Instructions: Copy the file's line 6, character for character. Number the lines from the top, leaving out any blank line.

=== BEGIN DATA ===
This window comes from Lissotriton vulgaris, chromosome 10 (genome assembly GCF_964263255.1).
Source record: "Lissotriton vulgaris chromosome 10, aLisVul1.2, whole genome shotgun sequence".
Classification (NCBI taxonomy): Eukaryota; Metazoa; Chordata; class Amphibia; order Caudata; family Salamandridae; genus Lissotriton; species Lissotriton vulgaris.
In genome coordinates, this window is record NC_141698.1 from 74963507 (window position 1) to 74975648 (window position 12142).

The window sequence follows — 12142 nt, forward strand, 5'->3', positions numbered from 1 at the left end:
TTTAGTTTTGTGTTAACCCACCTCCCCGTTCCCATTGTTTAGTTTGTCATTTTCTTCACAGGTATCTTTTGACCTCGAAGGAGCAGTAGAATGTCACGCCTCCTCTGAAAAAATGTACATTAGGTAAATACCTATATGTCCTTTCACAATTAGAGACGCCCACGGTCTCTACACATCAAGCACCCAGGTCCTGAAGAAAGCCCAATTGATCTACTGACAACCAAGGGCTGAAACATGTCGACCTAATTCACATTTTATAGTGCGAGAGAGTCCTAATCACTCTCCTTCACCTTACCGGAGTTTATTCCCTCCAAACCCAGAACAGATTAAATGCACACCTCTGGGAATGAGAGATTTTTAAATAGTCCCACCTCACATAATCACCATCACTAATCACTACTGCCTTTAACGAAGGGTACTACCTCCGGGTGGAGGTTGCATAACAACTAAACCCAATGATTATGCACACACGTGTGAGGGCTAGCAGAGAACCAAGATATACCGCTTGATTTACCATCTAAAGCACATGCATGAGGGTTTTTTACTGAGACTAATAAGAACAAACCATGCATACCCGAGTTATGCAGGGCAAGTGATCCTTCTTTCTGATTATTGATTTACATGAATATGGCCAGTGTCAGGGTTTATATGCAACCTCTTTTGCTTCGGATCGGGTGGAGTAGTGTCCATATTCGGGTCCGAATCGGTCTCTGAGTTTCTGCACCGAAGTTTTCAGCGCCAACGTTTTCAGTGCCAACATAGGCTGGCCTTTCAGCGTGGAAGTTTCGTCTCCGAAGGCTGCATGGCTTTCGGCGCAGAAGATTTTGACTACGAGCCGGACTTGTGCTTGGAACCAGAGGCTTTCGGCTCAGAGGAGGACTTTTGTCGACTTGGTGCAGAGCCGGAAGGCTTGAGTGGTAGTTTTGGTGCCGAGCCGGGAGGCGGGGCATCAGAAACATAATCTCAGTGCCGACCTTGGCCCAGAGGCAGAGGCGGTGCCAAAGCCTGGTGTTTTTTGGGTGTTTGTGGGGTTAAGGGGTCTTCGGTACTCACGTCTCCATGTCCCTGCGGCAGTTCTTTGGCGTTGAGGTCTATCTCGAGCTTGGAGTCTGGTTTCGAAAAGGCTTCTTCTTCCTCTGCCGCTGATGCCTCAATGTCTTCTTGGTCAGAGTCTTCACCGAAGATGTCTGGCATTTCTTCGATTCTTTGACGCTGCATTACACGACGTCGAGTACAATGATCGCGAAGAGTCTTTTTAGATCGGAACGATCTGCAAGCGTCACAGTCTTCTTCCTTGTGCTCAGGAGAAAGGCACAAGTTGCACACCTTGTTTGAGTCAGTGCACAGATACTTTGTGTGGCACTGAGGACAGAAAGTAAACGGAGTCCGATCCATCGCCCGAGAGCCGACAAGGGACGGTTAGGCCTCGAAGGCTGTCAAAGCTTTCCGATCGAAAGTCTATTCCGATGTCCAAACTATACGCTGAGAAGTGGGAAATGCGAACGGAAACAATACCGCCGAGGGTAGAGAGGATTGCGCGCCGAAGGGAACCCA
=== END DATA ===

TTTAGTTTTGTGTTAACCCACCTCCCCGTTCCCATTGTTTAGTTTGTCATTTTCTTCACAGGTATCTTTTGACCTCGAAGGAGCAGTAGAATGTCACGCCTCCTCTGAAAAAATGTACATTAGGTAAATACCTATATGTCCTTTCACAATTAGAGACGCCCACGGTCTCTACACATCAAGCACCCAGGTCCTGAAGAAAGCCCAATTGATCTACTGACAACCAAGGGCTGAAACATGTCGACCTAATTCACATTTTATAGTGCGAGAGAGTCCTAATCACTCTCCTTCACCTTACCGGAGTTTATTCCCTCCAAACCCAGAACAGATTAAATGCACACCTCTGGGAATGAGAGATTTTTAAATAGTCCCACCTCACATAATCACCATCACTAATCACTACTGCCTTTAACGAAGGGTACTACCTCCGGGTGGAGGTTGCATAACAACTAAACCCAATGATTATGCACACACGTGTGAGGGCTAGCAGAGAACCAAGATATACCGCTTGATTTACCATCTAAAGCACATGCATGAGGGTTTTTTACTGAGACTAATAAGAACAAACCATGCATACCCGAGTTATGCAGGGCAAGTGATCCTTCTTTCTGATTATTGATTTACATGAATATGGCCAGTGTCAGGGTTTATATGCAACCTCTTTTGCTTCGGATCGGGTGGAGTAGTGTCCATATTCGGGTCCGAATCGGTCTCTGAGTTTCTGCACCGAAGTTTTCAGCGCCAACGTTTTCAGTGCCAACATAGGCTGGCCTTTCAGCGTGGAAGTTTCGTCTCCGAAGGCTGCATGGCTTTCGGCGCAGAAGATTTTGACTACGAGCCGGACTTGTGCTTGGAACCAGAGGCTTTCGGCTCAGAGGAGGACTTTTGTCGACTTGGTGCAGAGCCGGAAGGCTTGAGTGGTAGTTTTGGTGCCGAGCCGGGAGGCGGGGCATCAGAAACATAATCTCAGTGCCGACCTTGGCCCAGAGGCAGAGGCGGTGCCAAAGCCTGGTGTTTTTTGGGTGTTTGTGGGGTTAAGGGGTCTTCGGTACTCACGTCTCCATGTCCCTGCGGCAGTTCTTTGGCGTTGAGGTCTATCTCGAGCTTGGAGTCTGGTTTCGAAAAGGCTTCTTCTTCCTCTGCCGCTGATGCCTCAATGTCTTCTTGGTCAGAGTCTTCACCGAAGATGTCTGGCATTTCTTCGATTCTTTGACGCTGCATTACACGACGTCGAGTACAATGATCGCGAAGAGTCTTTTTAGATCGGAACGATCTGCAAGCGTCACAGTCTTCTTCCTTGTGCTCAGGAGAAAGGCACAAGTTGCACACCTTGTTTGAGTCAGTGCACAGATACTTTGTGTGGCACTGAGGACAGAAAGTAAACGGAGTCCGATCCATCGCCCGAGAGCCGACAAGGGACGGTTAGGCCTCGAAGGCTGTCAAAGCTTTCCGATCGAAAGTCTATTCCGATGTCCAAACTATACGCTGAGAAGTGGGAAATGCGAACGGAAACAATACCGCCGAGGGTAGAGAGGATTGCGCGCCGAAGGGAACCCA